MYTUTOR SUBJECT ANSWERS

236 views

What sort of work experience should I be trying to get and how much is appropriate?

Unfortunately, there is no simple answer to this question. A lot of the answer isn’t based on a pro forma tick list, but in understanding and proving your motives both to yourself and the medical schools you apply to.

Firstly, any experience is good experience. Many students find that after a few days in a clinical setting they know that medicine is not for them, and that’s completely fine! Much better to find out early on than at a later date.

Secondly, if you can’t get extensive experience in exciting areas that is also fine, not everyone has extensive family connections and people in the know- medical schools appreciate that.

Now, having said that, here are some options for you to look into, and try to gain experience in. These are broad categories, but each area is worth considering.

General Practice: Good to gain an understanding of common clinical conditions, the work done in a community setting and the importance of good communication skills.

Hospital Medicine: This covers a large spectrum of areas such as cardiology, respiratory and rheumatology. The key here is to appreciate how patients present from the community and how hospital medicine differs from that in the community. A big thing to look into is the multidisciplinary team and how it works.

Surgery: Often difficult to get into at a young age. What’s interesting is the broad spectrum of diseases that can be investigated, managed or even remedied through invasive intervention.

Other areas of interest include any medical setting such as a pharmacy, care home or alternatively shadowing healthcare workers such as physiotherapist’s, nurses, health care assistant’s etc.

While these are some broad categories to look into, there’s one thing that I believe to be essential, and that is volunteer work. This work would preferably be in a healthcare setting but doesn’t need to be. The reason this is essential is because it shows sustained interest and commitment. This is vital knowledge to the medical school, as medicine is a long course which puts a lot of demands on you. To be able to demonstrate this commitment to the medical school will put you ahead in your personal statement and give you a lot to talk about at interview.

Finally, this brings me to the key message I have regarding work experience, and this is that your exact experiences matter little, as does the quantity of it. What is important is your ability to reflect upon and learn from the work experience you gain as it is this which you should be emphasising in your personal statement.

Rhys T. GCSE Biology tutor, GCSE English tutor, 11 Plus English tutor...

7 months ago

Answered by Rhys, a Mentoring -Medical School Preparation- tutor with MyTutor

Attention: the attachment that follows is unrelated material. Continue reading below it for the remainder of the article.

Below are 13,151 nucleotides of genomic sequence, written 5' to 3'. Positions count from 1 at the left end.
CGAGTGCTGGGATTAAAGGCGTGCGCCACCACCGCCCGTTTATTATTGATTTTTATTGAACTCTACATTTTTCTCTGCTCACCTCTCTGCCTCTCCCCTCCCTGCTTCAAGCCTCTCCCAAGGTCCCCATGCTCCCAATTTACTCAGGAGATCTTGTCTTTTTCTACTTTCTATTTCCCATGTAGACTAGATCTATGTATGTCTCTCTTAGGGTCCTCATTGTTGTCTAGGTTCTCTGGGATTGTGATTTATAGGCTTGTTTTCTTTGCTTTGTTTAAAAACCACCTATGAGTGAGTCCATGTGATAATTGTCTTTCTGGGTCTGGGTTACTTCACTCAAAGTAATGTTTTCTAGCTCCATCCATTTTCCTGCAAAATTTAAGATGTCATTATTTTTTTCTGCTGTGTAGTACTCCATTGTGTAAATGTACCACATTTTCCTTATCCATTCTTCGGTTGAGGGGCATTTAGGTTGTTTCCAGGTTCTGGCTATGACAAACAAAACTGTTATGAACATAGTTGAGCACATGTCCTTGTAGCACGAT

Still stuck? Get one-to-one help from a personally interviewed subject specialist

69 SUBJECT SPECIALISTS

£22 /hr

Erato A.

Degree: Biomedical Sciences (Bachelors) - Queen Mary, London University

Subjects offered:-Medical School Preparation-, Maths+ 3 more

-Medical School Preparation-
Maths
Chemistry
.UKCAT.
-Personal Statements-

“Making students feel empowered and motivated while building good bases before entering to the next level of education.”

MyTutor guarantee

£22 /hr

Bobola A.

Degree: Medicine (MBChB - Bachelor of Medicine, Bachelor of Surgery) (Bachelors) - Liverpool University

Subjects offered:-Medical School Preparation-, Human Biology+ 2 more

-Medical School Preparation-
Human Biology
-Personal Statements-

“I believe that genuine enthusiasm is the way in which we can inspire, encourage and teach students. It's what I plan to bring to all my tutoring sessions”

£24 /hr

Pooja D.

Degree: Medicine (Bachelors) - Birmingham University

Subjects offered:-Medical School Preparation-, Science+ 6 more

-Medical School Preparation-
Science
Physics
Maths
Chemistry
Biology
.UKCAT.
-Personal Statements-

“I have tutored for the past 4 years and have gathered many ways of teaching concepts to students in a way that is easily-digestible and understandable. ”

About the author

Rhys T.

Currently unavailable: for new students

Degree: Medicine (Bachelors) - Nottingham University

Subjects offered:-Medical School Preparation-, Science+ 3 more

-Medical School Preparation-
Science
Maths
Human Biology

“About Me: I am a fourth year medical student at the University of Nottingham. I have always loved teaching and have a real passion for sharing my knowledge and love for the sciences with others. I am very patient, approachable and fr...”

You may also like...

Other Mentoring -Medical School Preparation- questions

How much work experience is needed for a potential Medicine application?

Which Medical school should I apply to?

How much work experience do I need?

What extracurriculars should i do to get into medical school?

View Mentoring -Medical School Preparation- tutors

We use cookies to improve your site experience. By continuing to use this website, we'll assume that you're OK with this. Dismiss

mtw:mercury1:status:ok